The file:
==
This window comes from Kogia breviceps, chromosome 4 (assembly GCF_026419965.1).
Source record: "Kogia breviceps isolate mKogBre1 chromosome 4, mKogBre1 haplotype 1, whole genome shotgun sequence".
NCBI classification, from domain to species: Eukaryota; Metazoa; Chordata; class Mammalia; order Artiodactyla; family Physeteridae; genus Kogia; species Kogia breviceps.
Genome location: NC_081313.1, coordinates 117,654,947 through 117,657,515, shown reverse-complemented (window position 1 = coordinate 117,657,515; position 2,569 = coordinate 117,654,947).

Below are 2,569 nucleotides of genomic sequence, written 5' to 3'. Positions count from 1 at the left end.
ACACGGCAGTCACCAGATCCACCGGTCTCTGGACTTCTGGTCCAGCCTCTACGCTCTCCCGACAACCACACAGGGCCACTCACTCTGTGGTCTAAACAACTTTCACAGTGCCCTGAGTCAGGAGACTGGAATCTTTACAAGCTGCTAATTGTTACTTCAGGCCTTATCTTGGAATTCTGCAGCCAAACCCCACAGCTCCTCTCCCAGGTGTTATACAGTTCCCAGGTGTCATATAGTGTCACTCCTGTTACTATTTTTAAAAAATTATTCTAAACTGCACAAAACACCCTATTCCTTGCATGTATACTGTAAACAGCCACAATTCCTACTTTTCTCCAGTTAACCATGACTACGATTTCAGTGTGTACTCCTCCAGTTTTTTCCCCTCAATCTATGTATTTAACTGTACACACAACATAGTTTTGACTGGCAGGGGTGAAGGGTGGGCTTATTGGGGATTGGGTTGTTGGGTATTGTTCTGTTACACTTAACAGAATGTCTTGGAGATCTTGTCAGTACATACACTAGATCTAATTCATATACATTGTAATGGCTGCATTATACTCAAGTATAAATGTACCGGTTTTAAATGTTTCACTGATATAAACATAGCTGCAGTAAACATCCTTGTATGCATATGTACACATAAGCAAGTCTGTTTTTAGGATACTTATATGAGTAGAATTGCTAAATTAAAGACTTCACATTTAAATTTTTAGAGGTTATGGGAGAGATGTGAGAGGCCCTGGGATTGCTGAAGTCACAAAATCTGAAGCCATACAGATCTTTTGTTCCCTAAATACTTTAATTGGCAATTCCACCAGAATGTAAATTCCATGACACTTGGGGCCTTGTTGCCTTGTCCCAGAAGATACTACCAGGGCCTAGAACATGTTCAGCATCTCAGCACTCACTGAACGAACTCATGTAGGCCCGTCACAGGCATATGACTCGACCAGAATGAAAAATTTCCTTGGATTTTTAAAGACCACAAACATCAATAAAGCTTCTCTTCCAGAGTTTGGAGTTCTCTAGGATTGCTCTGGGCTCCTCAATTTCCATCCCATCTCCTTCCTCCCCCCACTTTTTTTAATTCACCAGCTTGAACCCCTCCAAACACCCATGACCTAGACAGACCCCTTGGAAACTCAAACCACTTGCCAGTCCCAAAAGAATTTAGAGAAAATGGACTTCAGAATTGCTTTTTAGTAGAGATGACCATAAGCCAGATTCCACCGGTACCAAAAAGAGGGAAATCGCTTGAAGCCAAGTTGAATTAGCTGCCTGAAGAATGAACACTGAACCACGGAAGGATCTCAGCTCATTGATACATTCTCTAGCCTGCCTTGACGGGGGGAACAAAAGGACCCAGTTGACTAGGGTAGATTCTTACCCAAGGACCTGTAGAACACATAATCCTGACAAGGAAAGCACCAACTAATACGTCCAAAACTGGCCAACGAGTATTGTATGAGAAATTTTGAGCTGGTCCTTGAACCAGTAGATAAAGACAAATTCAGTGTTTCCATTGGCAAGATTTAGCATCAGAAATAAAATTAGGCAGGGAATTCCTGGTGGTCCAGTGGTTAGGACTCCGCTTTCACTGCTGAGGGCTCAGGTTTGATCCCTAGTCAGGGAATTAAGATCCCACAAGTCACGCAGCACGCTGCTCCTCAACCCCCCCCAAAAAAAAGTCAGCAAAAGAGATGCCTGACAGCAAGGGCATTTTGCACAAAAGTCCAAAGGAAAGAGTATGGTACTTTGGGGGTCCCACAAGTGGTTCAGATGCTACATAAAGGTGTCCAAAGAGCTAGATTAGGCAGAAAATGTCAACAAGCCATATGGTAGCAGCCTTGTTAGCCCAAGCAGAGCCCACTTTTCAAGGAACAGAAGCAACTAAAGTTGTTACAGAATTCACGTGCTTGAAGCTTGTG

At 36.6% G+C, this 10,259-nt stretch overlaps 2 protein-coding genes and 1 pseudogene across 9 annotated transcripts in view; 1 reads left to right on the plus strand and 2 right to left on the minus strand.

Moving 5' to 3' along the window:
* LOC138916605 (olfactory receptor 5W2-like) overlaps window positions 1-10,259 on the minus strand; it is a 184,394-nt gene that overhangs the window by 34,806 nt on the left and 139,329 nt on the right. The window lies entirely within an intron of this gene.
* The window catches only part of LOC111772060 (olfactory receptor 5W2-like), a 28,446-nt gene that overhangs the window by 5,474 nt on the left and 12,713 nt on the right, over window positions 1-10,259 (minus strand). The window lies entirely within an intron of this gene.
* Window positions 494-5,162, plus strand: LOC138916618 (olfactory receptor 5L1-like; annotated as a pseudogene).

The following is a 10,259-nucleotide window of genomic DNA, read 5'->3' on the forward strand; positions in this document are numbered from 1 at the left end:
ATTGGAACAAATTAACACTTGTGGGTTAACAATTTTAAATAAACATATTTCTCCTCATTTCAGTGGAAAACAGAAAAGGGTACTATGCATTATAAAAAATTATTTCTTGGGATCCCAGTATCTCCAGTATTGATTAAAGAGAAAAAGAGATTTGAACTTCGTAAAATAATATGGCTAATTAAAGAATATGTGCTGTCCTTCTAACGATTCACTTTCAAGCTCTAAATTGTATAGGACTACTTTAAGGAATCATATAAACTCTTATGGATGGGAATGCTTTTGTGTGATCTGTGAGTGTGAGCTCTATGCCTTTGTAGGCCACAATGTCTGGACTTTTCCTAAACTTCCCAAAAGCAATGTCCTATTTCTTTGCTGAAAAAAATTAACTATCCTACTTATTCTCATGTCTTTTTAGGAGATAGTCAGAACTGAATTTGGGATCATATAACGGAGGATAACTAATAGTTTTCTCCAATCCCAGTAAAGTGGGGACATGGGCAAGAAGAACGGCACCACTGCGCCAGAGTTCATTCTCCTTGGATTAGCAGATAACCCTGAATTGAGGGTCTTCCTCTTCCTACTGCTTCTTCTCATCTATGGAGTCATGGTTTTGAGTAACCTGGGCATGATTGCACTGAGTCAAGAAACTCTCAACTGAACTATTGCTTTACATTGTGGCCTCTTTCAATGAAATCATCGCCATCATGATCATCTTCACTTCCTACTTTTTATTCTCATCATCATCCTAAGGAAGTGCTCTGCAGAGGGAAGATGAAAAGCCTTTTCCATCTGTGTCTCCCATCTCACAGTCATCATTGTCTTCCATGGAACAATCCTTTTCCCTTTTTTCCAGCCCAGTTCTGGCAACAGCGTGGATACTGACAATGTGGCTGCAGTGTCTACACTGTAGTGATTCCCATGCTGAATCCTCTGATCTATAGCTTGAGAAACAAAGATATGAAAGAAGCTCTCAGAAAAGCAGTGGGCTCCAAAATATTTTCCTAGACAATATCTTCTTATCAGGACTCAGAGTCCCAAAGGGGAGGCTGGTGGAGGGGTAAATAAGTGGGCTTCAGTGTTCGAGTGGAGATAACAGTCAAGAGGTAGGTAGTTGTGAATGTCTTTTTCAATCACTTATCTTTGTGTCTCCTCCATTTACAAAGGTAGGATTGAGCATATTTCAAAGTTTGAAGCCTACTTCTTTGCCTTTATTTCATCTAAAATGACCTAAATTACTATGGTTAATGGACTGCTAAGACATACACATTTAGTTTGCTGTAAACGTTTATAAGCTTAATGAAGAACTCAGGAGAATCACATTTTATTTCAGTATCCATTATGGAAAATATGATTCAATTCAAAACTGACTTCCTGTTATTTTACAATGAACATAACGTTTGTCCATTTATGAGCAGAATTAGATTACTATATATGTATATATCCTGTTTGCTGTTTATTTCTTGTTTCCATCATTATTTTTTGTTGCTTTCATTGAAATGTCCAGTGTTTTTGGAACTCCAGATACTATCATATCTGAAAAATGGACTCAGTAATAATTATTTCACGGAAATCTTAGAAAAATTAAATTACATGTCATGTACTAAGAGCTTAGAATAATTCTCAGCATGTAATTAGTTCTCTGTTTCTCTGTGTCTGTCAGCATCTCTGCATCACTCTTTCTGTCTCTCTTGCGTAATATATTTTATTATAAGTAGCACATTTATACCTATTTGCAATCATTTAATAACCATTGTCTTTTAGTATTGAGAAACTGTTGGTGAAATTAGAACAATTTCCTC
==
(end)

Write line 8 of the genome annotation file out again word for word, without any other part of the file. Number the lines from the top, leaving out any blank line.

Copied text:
Moving 5' to 3' along the window: